Six on Saturday: 27 Feb 2021: action

Wooo-hoooo, it’s almost March! A month that seemed so out of reach in the gloomy depths of January, and the dog days of February. We are the survivors of that long trek to freedom through winter (for me, spring begins on 1st March, at least psychologically). We’ve had stupendously lovely weather in Belgium this week: many sunny days, with Thursday afternoon hitting 19 degrees C, adding to the sense of anticipation. This has propelled me into action, including seriously ODing on gardening on my day off on Wednesday, to the detriment of my non-gardening to-do list and my back. I only wish that we’d finished our winter pruning earlier, as now there’s so much to do.

This leads me on to Six on Saturday, the gardening pick-and-mix where we celebrate or bemoan weekly happenings in our gardens, hosted by the Propagator. PS this week’s photos are all quick snaps on the iphone, as I transition between cameras, apologies for the lack of artistry!

1 Hazel pruning. We have two hazel trees in the garden, giving us valuable privacy from neighbours. These supremely useful sticks will be used to make wigwams for sweet peas, edible peas, beans and morning glory, and maybe even the odd trellis structure if I figure out how – the oracle Youtube may be consulted. It’s been a time-consuming and boring task stripping the side shoots off, but we’re nearly done.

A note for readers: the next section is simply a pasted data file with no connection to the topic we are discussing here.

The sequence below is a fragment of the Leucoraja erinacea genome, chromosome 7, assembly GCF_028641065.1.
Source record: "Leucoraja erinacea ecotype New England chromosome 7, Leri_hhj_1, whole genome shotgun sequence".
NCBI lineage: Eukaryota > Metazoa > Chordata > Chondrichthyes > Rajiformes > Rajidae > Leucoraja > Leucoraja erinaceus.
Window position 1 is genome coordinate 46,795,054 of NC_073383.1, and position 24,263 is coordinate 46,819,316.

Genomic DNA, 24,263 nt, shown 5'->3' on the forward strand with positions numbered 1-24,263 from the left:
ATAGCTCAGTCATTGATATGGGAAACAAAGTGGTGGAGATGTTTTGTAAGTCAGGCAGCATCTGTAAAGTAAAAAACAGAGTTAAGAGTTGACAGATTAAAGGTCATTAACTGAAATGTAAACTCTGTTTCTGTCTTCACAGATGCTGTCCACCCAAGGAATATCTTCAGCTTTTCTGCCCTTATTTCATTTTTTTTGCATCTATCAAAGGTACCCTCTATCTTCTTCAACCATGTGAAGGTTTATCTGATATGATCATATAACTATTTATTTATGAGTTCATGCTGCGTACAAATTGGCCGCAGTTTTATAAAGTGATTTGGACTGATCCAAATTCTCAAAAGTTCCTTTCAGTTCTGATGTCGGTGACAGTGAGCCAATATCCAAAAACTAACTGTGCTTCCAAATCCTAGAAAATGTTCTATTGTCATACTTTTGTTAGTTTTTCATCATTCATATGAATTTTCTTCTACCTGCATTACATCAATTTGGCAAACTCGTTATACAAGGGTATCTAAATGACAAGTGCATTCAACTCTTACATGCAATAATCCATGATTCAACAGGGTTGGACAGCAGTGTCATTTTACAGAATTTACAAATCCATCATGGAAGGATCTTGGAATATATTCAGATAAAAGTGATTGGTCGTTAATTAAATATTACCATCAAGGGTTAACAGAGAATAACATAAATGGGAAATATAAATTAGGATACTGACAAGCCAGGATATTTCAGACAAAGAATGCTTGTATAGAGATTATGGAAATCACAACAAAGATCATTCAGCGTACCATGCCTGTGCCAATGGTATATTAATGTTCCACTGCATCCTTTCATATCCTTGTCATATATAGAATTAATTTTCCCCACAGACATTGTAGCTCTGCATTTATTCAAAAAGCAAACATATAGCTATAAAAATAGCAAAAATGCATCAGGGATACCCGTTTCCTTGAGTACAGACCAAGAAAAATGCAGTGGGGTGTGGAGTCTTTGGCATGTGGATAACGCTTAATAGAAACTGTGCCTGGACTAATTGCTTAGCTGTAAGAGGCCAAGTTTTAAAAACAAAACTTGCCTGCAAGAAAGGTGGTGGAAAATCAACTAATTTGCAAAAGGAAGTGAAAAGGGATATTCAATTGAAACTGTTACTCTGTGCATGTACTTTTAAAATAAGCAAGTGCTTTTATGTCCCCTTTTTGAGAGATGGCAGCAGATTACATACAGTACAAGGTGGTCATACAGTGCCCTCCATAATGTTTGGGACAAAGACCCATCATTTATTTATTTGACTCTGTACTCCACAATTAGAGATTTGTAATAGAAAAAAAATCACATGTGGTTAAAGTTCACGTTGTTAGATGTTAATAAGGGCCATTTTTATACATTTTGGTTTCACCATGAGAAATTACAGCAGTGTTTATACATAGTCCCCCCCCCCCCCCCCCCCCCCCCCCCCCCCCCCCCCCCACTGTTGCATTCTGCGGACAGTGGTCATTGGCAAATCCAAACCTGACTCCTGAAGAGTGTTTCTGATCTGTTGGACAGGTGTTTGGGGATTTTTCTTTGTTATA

2 Iris reticulata ‘Harmony’. These flowered in time for the first alfresco breakfast of the year on the terrace. I love their intense colours.

3 Mulching. Remember my free supply of wood chips / green trimmings from the farm? I’ve used up the remainder to tidy up the area around the raised veg bed, which was getting weedy and untidy, as this area is impossible to mow. The two-stage process involved firstly laying carboard down (after arduously taking off all the labels and sticky tape), and then covering with a generous layer of mulch. Looks a whole lot better now, phew!

4 Veg bed tidy-up. While I was at the mulching, I decided I could now longer tolerate the mess of decimated chard, slug-munched spinach and feline toilet products that was the veg bed. So out it all came, while the green manure of Phacelia was dug in, and a new protection system against the cats was set up using the hazel rods – inspired by fellow gardening blogger Padraig’s bamboo cane technique. The autumn-sown garlic stayed in.